I’d rather have the VA that Dundee are getting, but this is Aberdeen, so we’ll have a leaflet instead.

  4. Thanks for taking time to comment on my blog. You are probably correct when suggesting I am too hard on the latest culture initiative. I did go off on a bit of a tangent with the Vibrant Aberdeen thing. I wish it the best of luck as I did with all the others which have preceded it. It is, I believe another tinkering around the edges of real cultural ventures and will not transform the city. If it does then great.
    I am sceptical that’s all – not cynical as you say.
    I wouldn’t rush to the conclusion, however, that I don’t know what I’m talking about – or some of the people involved and I don’t doubt the sincerity of many of them doing what they can within a system that forces the arts to struggle against the odds for funding. Wish it were different and that cultural programmes were really viewed as worthwhile of funding and sustaining over the long-term but just because something is given a ‘cultural’ tag does not make it worthy, in any sense. Which brings me to your jibe about monitoring. Bring it on, as a wee woman called Wendy might say. My point being that any with a stretch of imagination can justify their own initiative. Keep it general and broad and you’re home and dry. Actually I approve of monitoring and disapprove of the amounts of public money that goes towards half-baked ideas tarted up with bureaucrat-speak – the lingo cultura. You’re familiar with what I mean – we’re all in this together – great – then you spoil it all by writing ‘we’ (the creative people) – oh, please, please!! How la la elitist.
    Laughed long and hard at your next jibe about reluctant tax payers too jaundiced in the eye to want to support the arts – as generated by ‘you’ “(the creative people)”. Actually, my friend, I have paid my taxes , lots and lots of them, most willingly – indeed I argue that taxation is essential and necessary so you’ve headed into another blind alley with that one. Oh that we could spend all the taxes raised to support Trident on colourful murals – wouldn’t life be so much richer if that could happen?
    I wish great things for VA as it appears to be termed. Will put a note in my diary to monitor this one myself in say five years? Just to see how different Aberdeen is then as a result. My hunch is that there will be another wonderful initiative coming along just about then and I’ll wish that one luck as well. Uhm, where have you been all these years? Doesn’t mean to say people stop trying but let’s be honest about it – most of your “‘we’ (the creative people)’” have been around several blocks with similar schemes.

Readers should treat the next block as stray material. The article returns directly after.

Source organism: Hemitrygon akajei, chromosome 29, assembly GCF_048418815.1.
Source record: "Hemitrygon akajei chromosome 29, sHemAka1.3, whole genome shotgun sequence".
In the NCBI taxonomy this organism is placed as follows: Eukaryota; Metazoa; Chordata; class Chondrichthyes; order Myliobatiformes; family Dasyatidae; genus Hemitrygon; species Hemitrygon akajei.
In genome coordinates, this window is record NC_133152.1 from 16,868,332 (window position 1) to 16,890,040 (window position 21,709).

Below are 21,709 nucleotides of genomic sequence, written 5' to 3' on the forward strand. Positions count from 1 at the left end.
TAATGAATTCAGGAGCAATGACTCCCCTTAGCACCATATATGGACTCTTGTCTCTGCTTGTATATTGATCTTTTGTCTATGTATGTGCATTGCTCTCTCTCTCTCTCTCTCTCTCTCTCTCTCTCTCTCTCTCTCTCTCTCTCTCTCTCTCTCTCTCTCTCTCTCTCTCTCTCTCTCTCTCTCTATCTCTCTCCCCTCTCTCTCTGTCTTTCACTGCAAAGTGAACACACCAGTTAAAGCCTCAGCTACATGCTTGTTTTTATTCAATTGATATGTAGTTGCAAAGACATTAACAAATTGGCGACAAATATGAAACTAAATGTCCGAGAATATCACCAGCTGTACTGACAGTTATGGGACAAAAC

Sorry, cannot comment on your leaflet as I haven’t seen it but I’m sure it is terribly good.

  5. It’s a shame you have such negative views of the Vibrant Aberdeen launch. It’s a shame that you are too cynical to realise that the document was put together with the contributions of over 300 creative people and organisations, filtered and prepared by the very passionate Gary Cameron & Lesley Thomson – whom want the best for the cultural providers (and therefore their audiences)… A shame that you are sceptical and dismissive to think that all of their hard work, and the creative community in the North East just want to put “murals for poor people in poor areas”. You are right to be critical, but it’s apparent that you’ve not done much homework – or know the people involved, their intentions and desires for the North East of Scotland.

    I do just hope that you are not letting some shitty council party politics cloud your vision of what the cultural sector need – a cohesive plan or framework, so we can collectively work towards some common goals, to strengthen our voice and “output” so people start to see that there are practitioners and organisations “up here” that are professional, informative and above all contribute to our lives “up here”.

    the monitoring and evaluation you seem to have a problem with is primarily there to ensure that “we” (the creative people) can actually show that we are “contributing” – not financially, but something more meaningful – and that’s still to be defined! how do you “evaluate a quality experience” ? – it’s also there to ensure that your hard earned tax money is’nt given to any old willy nilly artist – I thought people would be happy about that – but no, I think people want to pay no taxes, and keep all the money themselves… a sad time / place we live in if this is indeed the case.

    my advice? go meet some people involved in VA before going and slagging it off – we need people to embrace and advocate a cultural “plan” in the North East, not shit on it before it’s even had a chance to help (not like Aberdonians, eh).

    PS, I did the Graphics for the document, I hope they aren’t “too vibrant” for you.